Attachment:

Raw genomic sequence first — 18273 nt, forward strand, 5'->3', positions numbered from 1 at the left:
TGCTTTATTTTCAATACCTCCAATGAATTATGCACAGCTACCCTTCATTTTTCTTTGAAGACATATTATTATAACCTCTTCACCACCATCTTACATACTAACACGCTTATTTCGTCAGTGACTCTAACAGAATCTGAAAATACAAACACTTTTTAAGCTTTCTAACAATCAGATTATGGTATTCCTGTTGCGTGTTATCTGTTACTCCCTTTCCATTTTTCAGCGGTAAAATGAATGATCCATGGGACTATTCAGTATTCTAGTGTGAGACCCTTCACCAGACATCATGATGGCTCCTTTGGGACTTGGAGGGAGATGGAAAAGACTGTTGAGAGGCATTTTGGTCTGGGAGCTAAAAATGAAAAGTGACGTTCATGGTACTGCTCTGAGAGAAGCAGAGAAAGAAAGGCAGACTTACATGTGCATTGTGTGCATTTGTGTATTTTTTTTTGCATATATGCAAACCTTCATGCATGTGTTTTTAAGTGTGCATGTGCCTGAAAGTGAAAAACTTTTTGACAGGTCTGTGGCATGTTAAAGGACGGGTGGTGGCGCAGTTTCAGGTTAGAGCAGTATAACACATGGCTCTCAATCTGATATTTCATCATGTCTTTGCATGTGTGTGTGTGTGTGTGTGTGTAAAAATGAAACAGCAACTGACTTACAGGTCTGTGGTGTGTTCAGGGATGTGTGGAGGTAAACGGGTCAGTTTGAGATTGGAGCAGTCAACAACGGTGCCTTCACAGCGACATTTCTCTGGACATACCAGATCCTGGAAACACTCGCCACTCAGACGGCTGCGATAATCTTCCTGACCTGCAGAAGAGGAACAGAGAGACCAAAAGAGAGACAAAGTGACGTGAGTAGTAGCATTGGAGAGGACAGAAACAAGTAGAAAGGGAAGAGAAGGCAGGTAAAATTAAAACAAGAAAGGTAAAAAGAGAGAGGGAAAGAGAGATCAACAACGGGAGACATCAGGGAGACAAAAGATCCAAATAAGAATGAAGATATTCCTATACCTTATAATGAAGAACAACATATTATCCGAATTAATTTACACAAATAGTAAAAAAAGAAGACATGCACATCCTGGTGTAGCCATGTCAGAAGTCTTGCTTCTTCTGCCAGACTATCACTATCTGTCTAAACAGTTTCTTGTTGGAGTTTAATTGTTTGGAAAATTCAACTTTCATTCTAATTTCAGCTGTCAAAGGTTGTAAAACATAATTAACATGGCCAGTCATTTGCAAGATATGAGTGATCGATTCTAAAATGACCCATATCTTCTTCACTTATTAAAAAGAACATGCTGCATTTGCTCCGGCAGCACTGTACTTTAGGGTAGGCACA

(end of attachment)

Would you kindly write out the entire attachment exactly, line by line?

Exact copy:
Raw genomic sequence first — 18273 nt, forward strand, 5'->3', positions numbered from 1 at the left:
TGCTTTATTTTCAATACCTCCAATGAATTATGCACAGCTACCCTTCATTTTTCTTTGAAGACATATTATTATAACCTCTTCACCACCATCTTACATACTAACACGCTTATTTCGTCAGTGACTCTAACAGAATCTGAAAATACAAACACTTTTTAAGCTTTCTAACAATCAGATTATGGTATTCCTGTTGCGTGTTATCTGTTACTCCCTTTCCATTTTTCAGCGGTAAAATGAATGATCCATGGGACTATTCAGTATTCTAGTGTGAGACCCTTCACCAGACATCATGATGGCTCCTTTGGGACTTGGAGGGAGATGGAAAAGACTGTTGAGAGGCATTTTGGTCTGGGAGCTAAAAATGAAAAGTGACGTTCATGGTACTGCTCTGAGAGAAGCAGAGAAAGAAAGGCAGACTTACATGTGCATTGTGTGCATTTGTGTATTTTTTTTTGCATATATGCAAACCTTCATGCATGTGTTTTTAAGTGTGCATGTGCCTGAAAGTGAAAAACTTTTTGACAGGTCTGTGGCATGTTAAAGGACGGGTGGTGGCGCAGTTTCAGGTTAGAGCAGTATAACACATGGCTCTCAATCTGATATTTCATCATGTCTTTGCATGTGTGTGTGTGTGTGTGTGTGTAAAAATGAAACAGCAACTGACTTACAGGTCTGTGGTGTGTTCAGGGATGTGTGGAGGTAAACGGGTCAGTTTGAGATTGGAGCAGTCAACAACGGTGCCTTCACAGCGACATTTCTCTGGACATACCAGATCCTGGAAACACTCGCCACTCAGACGGCTGCGATAATCTTCCTGACCTGCAGAAGAGGAACAGAGAGACCAAAAGAGAGACAAAGTGACGTGAGTAGTAGCATTGGAGAGGACAGAAACAAGTAGAAAGGGAAGAGAAGGCAGGTAAAATTAAAACAAGAAAGGTAAAAAGAGAGAGGGAAAGAGAGATCAACAACGGGAGACATCAGGGAGACAAAAGATCCAAATAAGAATGAAGATATTCCTATACCTTATAATGAAGAACAACATATTATCCGAATTAATTTACACAAATAGTAAAAAAAGAAGACATGCACATCCTGGTGTAGCCATGTCAGAAGTCTTGCTTCTTCTGCCAGACTATCACTATCTGTCTAAACAGTTTCTTGTTGGAGTTTAATTGTTTGGAAAATTCAACTTTCATTCTAATTTCAGCTGTCAAAGGTTGTAAAACATAATTAACATGGCCAGTCATTTGCAAGATATGAGTGATCGATTCTAAAATGACCCATATCTTCTTCACTTATTAAAAAGAACATGCTGCATTTGCTCCGGCAGCACTGTACTTTAGGGTAGGCACA